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Africa: Restoring Land – With Europe’s Help – Can Give Africa a Greener Future

United Nations — Africa needs to not follow the climate-damaging model of the West, and cutting land degradation can help

COVID 19 has devastated communities in many regions of the world, including Africa.

Leaders face two stark choices for the future: reverting to the unbridled self-interest that drove states, or breaking boldly with the past for ambitious plans to build back better, by creating prosperous and sustainable societies benefitting all.

The possibility for change is beyond anything we ever imagined, and we have the knowledge to guide us. What’s needed is decisive action. Can young people in Africa and Europe expect that new start after the joint summit of the African and European Unions in 2021?

Africa’s human loss to COVID-19, so far, is less than was initially feared. Still, the economic and social impacts of the pandemic are severe.

Households and communities have been hit hard by disruptions to the global food supply chain and a 23% drop in remittances in 2020.

Reigniting economies and ensuring food self-sufficiency are now top items on an agenda that includes the stability, peace and security needed to both achieve the African Continental Free Trade Area and build the consumer market Africa is betting on to drive investment.

With 2.5 billion people by 2050, Africa is expected to be the largest single market in the world. But if Africa’s growth follows the model of the West, the climate change impacts could be unbearable all over the world.

Europe’s alternative vision of following a more sustainable path is valid, perhaps even desirable.

And it is not just by the young people from Africa active in the global Fridays For Future movement or Africa’s enduring renewable energy advocates, such as AFREPREN, who are encouraging it. Africa’s leaders have signaled this desire, in two unmistakable ways: first, through the Great Green Wall initiative, and second, by setting voluntary targets to avoid, reduce and reverse land degradation by 2030.

A recent assessment of the impact of the Great Green Wall shows what is possible – close to 20 million hectares of land restored, over 350,000 jobs created and around $90 million in revenues generated by 2018 since its launch by the African Union in 2007.

Ethiopia accounts for 15 million hectares of this restoration. The benefits are remarkable. Threatened plant and animal species thrived and food security improved significantly. Showing a new resilience to drought, several communities did not need food aid during the 2015-2016 drought that wreaked havoc in Eastern and Southern Africa.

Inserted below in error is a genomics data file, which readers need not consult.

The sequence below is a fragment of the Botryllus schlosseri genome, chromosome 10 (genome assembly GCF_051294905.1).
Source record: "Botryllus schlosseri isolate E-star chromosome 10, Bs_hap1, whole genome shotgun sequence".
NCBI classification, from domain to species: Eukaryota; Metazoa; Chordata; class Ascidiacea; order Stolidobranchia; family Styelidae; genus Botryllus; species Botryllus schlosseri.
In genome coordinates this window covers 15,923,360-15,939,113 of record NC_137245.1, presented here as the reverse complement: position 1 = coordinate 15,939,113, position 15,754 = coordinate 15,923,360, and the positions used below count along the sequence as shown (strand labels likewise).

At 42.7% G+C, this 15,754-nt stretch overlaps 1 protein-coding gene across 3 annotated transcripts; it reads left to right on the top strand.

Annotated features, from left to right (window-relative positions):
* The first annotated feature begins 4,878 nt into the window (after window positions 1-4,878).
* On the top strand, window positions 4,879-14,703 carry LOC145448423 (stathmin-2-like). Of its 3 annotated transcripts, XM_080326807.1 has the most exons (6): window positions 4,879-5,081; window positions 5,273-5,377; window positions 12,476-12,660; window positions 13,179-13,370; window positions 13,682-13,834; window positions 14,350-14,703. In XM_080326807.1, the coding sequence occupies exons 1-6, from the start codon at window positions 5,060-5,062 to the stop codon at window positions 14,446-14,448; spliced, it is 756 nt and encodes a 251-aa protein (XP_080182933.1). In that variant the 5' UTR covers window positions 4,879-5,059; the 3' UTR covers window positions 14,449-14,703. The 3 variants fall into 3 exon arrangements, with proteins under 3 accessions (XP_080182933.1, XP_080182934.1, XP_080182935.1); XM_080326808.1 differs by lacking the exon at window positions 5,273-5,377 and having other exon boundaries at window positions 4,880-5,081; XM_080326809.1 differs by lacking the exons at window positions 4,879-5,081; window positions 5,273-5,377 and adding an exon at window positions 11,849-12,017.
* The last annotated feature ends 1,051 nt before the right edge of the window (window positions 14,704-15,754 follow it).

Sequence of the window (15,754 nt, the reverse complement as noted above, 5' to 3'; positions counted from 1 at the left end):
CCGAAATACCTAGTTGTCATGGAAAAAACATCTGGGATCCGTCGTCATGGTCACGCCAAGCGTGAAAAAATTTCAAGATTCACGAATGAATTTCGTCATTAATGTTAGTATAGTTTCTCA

The Great Green Wall is more than just growing trees on millions of hectares. It is growing hope, and is expected to improve economic stability by transforming degraded lands into spaces that produce food, animal feed and fiber as well as create new green jobs.

But as the assessment shows, governments in the Sahel cannot afford the $4.8 billion needed every year for at least 10 years to achieve the Green Green Wall targets.

In an even greater initiative, all but two of Africa’s 54 countries have set up voluntary national targets to avoid, reduce and reverse further degradation of the land by 2030. This is a significant development because around 45% of Africa’s land area is impacted by desertification. And of this, 55% is at high risk of further degradation.

Countries have identified and earmarked large areas with potential for restoration, starting with the hotspots where land degradation poses numerous threats.

The idea, which has been tested successfully in at least 14 countries, is to put degrading areas back into productivity using a mix of land-use approaches, such as sustainable land management techniques that are built on traditional knowledge. The process, known as achieving land degradation neutrality, helps nature to recover and brings a wide range of benefits, among them, cutting and reversing greenhouse gas emissions.

Mobilizing public and private investments to help Africa’s land users to switch to more sustainable practices is urgent and important. Urgent because land use in Africa will remain a major growth driver, for at least another decade, through food supply to a fast urbanizing population and by supporting the livelihoods of its large, rural land-dependent population.

But also important because Africa’s farmers are ready to change. Moving the world’s largest consumer market on the path to sustainability in a matter of decades could reshape other consumer markets. But the cost of this change cannot be borne by Africa.